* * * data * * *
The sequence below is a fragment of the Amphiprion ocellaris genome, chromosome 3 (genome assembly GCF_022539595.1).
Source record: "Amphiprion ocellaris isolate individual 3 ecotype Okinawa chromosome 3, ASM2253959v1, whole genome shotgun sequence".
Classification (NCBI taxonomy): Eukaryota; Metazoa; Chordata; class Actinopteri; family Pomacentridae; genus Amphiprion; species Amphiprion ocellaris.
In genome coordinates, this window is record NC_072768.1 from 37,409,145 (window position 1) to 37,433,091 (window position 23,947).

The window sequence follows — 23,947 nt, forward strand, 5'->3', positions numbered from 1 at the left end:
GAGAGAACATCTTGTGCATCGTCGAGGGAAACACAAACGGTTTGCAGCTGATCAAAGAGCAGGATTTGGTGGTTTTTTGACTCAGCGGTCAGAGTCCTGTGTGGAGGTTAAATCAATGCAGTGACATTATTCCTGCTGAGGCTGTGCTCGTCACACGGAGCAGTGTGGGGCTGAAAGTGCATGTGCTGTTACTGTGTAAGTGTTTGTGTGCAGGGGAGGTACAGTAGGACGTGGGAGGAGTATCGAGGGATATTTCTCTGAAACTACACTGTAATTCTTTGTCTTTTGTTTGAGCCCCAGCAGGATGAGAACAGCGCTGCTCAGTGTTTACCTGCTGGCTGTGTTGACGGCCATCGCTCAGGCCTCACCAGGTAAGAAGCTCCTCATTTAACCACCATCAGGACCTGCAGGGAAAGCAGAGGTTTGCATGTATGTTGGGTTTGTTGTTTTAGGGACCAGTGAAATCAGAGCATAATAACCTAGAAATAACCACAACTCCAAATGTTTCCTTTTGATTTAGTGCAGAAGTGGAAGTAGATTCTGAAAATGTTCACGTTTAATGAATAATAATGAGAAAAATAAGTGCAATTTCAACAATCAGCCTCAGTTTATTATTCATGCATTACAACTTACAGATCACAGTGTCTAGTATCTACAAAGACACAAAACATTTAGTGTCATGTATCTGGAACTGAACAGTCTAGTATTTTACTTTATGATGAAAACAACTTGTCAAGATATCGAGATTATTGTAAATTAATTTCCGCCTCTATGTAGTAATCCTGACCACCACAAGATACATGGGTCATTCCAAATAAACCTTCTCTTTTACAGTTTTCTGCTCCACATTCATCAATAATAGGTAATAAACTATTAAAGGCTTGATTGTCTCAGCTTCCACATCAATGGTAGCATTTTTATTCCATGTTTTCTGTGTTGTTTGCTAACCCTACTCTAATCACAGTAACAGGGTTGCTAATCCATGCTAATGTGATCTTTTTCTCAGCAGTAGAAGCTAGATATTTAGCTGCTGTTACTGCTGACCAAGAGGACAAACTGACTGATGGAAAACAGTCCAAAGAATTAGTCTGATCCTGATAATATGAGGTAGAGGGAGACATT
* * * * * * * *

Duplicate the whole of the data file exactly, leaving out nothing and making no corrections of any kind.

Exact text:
The sequence below is a fragment of the Amphiprion ocellaris genome, chromosome 3 (genome assembly GCF_022539595.1).
Source record: "Amphiprion ocellaris isolate individual 3 ecotype Okinawa chromosome 3, ASM2253959v1, whole genome shotgun sequence".
Classification (NCBI taxonomy): Eukaryota; Metazoa; Chordata; class Actinopteri; family Pomacentridae; genus Amphiprion; species Amphiprion ocellaris.
In genome coordinates, this window is record NC_072768.1 from 37,409,145 (window position 1) to 37,433,091 (window position 23,947).

The window sequence follows — 23,947 nt, forward strand, 5'->3', positions numbered from 1 at the left end:
GAGAGAACATCTTGTGCATCGTCGAGGGAAACACAAACGGTTTGCAGCTGATCAAAGAGCAGGATTTGGTGGTTTTTTGACTCAGCGGTCAGAGTCCTGTGTGGAGGTTAAATCAATGCAGTGACATTATTCCTGCTGAGGCTGTGCTCGTCACACGGAGCAGTGTGGGGCTGAAAGTGCATGTGCTGTTACTGTGTAAGTGTTTGTGTGCAGGGGAGGTACAGTAGGACGTGGGAGGAGTATCGAGGGATATTTCTCTGAAACTACACTGTAATTCTTTGTCTTTTGTTTGAGCCCCAGCAGGATGAGAACAGCGCTGCTCAGTGTTTACCTGCTGGCTGTGTTGACGGCCATCGCTCAGGCCTCACCAGGTAAGAAGCTCCTCATTTAACCACCATCAGGACCTGCAGGGAAAGCAGAGGTTTGCATGTATGTTGGGTTTGTTGTTTTAGGGACCAGTGAAATCAGAGCATAATAACCTAGAAATAACCACAACTCCAAATGTTTCCTTTTGATTTAGTGCAGAAGTGGAAGTAGATTCTGAAAATGTTCACGTTTAATGAATAATAATGAGAAAAATAAGTGCAATTTCAACAATCAGCCTCAGTTTATTATTCATGCATTACAACTTACAGATCACAGTGTCTAGTATCTACAAAGACACAAAACATTTAGTGTCATGTATCTGGAACTGAACAGTCTAGTATTTTACTTTATGATGAAAACAACTTGTCAAGATATCGAGATTATTGTAAATTAATTTCCGCCTCTATGTAGTAATCCTGACCACCACAAGATACATGGGTCATTCCAAATAAACCTTCTCTTTTACAGTTTTCTGCTCCACATTCATCAATAATAGGTAATAAACTATTAAAGGCTTGATTGTCTCAGCTTCCACATCAATGGTAGCATTTTTATTCCATGTTTTCTGTGTTGTTTGCTAACCCTACTCTAATCACAGTAACAGGGTTGCTAATCCATGCTAATGTGATCTTTTTCTCAGCAGTAGAAGCTAGATATTTAGCTGCTGTTACTGCTGACCAAGAGGACAAACTGACTGATGGAAAACAGTCCAAAGAATTAGTCTGATCCTGATAATATGAGGTAGAGGGAGACATT